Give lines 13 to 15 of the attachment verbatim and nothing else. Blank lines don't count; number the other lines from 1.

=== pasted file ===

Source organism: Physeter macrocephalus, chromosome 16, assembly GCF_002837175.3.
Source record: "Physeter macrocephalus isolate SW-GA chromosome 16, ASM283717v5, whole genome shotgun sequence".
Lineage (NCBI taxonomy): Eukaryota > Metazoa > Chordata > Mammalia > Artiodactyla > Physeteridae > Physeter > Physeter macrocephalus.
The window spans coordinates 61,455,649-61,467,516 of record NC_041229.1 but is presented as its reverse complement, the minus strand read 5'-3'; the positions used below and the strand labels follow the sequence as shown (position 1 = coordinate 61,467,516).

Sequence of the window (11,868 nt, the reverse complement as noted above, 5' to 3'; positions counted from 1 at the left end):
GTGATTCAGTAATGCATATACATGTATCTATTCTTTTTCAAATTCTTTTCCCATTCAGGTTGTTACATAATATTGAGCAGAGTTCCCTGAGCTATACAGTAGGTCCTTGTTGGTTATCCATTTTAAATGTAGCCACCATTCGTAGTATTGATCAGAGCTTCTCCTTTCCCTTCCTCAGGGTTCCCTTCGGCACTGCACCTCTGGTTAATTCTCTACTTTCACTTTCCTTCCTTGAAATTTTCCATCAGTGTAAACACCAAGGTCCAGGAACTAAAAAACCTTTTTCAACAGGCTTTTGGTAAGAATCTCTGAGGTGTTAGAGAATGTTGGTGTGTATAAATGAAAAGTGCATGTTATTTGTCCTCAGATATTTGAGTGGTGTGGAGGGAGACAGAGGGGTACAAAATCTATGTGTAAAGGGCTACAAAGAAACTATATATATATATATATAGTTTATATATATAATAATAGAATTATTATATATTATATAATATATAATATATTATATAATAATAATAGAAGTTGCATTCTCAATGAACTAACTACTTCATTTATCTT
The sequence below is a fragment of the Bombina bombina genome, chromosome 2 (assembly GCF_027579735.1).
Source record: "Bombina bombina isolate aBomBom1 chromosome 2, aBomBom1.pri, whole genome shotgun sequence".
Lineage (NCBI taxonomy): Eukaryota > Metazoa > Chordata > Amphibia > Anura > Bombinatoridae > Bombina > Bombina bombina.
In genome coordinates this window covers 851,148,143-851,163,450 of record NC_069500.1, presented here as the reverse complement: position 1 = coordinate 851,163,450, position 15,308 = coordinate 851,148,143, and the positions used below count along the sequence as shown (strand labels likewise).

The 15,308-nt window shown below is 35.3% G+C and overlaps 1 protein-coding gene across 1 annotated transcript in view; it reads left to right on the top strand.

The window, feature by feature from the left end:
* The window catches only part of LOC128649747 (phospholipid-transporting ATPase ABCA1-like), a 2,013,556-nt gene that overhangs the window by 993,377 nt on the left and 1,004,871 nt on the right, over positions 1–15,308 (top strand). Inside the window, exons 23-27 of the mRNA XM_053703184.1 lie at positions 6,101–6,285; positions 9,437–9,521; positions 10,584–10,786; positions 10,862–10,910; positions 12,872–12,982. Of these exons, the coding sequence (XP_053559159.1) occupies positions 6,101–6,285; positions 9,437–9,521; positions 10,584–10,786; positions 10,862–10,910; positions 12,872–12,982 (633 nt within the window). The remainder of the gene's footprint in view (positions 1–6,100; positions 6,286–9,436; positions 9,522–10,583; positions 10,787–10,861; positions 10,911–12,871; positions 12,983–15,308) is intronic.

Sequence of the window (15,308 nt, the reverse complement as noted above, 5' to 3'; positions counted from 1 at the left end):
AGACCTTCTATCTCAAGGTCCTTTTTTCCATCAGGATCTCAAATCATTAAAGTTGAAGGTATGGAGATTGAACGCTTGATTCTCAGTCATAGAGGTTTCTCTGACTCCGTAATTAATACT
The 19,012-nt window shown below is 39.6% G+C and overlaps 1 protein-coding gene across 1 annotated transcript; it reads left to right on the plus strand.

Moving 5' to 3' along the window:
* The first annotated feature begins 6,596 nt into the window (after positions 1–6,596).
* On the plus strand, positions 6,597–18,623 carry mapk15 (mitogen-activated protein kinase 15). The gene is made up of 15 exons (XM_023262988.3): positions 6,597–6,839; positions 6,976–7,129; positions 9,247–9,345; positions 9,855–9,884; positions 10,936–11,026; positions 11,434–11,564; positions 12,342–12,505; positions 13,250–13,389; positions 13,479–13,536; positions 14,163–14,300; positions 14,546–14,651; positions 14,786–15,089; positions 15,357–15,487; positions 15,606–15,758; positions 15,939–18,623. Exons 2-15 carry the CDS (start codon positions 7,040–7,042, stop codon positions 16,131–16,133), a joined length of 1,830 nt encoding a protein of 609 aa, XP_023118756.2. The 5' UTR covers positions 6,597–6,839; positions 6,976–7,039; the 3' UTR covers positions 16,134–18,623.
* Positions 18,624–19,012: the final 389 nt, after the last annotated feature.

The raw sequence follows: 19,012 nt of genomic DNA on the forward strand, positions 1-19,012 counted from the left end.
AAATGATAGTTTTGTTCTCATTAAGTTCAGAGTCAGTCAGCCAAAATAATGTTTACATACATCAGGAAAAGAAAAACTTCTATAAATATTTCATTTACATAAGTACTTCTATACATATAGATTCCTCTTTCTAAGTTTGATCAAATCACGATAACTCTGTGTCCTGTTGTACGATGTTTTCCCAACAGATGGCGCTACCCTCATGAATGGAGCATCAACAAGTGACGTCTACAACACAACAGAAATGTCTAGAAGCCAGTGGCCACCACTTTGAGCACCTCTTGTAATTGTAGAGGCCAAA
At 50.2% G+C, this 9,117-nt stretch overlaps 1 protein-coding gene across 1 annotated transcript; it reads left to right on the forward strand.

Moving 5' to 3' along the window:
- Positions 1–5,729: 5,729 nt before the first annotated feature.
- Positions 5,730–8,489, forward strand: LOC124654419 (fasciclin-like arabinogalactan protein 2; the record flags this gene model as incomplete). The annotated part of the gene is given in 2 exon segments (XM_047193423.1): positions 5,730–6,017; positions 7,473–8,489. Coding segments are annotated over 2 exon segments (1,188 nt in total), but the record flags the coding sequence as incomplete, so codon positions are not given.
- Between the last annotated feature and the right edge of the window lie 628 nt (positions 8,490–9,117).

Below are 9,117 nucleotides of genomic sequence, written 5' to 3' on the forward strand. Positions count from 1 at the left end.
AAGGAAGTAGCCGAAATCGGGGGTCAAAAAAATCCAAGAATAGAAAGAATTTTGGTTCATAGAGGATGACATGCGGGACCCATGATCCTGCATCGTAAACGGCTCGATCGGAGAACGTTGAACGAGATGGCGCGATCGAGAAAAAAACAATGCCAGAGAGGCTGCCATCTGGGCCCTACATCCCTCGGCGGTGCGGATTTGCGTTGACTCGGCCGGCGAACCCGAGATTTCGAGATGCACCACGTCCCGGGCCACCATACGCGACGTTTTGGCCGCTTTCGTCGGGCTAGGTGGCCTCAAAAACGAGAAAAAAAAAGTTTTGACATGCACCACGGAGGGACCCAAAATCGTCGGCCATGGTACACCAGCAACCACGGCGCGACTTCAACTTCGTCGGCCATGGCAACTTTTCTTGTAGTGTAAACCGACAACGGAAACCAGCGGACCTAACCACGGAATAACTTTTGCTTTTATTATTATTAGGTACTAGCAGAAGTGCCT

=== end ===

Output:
* The window catches only part of LOC128649747 (phospholipid-transporting ATPase ABCA1-like), a 2,013,556-nt gene that overhangs the window by 993,377 nt on the left and 1,004,871 nt on the right, over positions 1–15,308 (top strand). Inside the window, exons 23-27 of the mRNA XM_053703184.1 lie at positions 6,101–6,285; positions 9,437–9,521; positions 10,584–10,786; positions 10,862–10,910; positions 12,872–12,982. Of these exons, the coding sequence (XP_053559159.1) occupies positions 6,101–6,285; positions 9,437–9,521; positions 10,584–10,786; positions 10,862–10,910; positions 12,872–12,982 (633 nt within the window). The remainder of the gene's footprint in view (positions 1–6,100; positions 6,286–9,436; positions 9,522–10,583; positions 10,787–10,861; positions 10,911–12,871; positions 12,983–15,308) is intronic.

Sequence of the window (15,308 nt, the reverse complement as noted above, 5' to 3'; positions counted from 1 at the left end):
AGACCTTCTATCTCAAGGTCCTTTTTTCCATCAGGATCTCAAATCATTAAAGTTGAAGGTATGGAGATTGAACGCTTGATTCTCAGTCATAGAGGTTTCTCTGACTCCGTAATTAATACT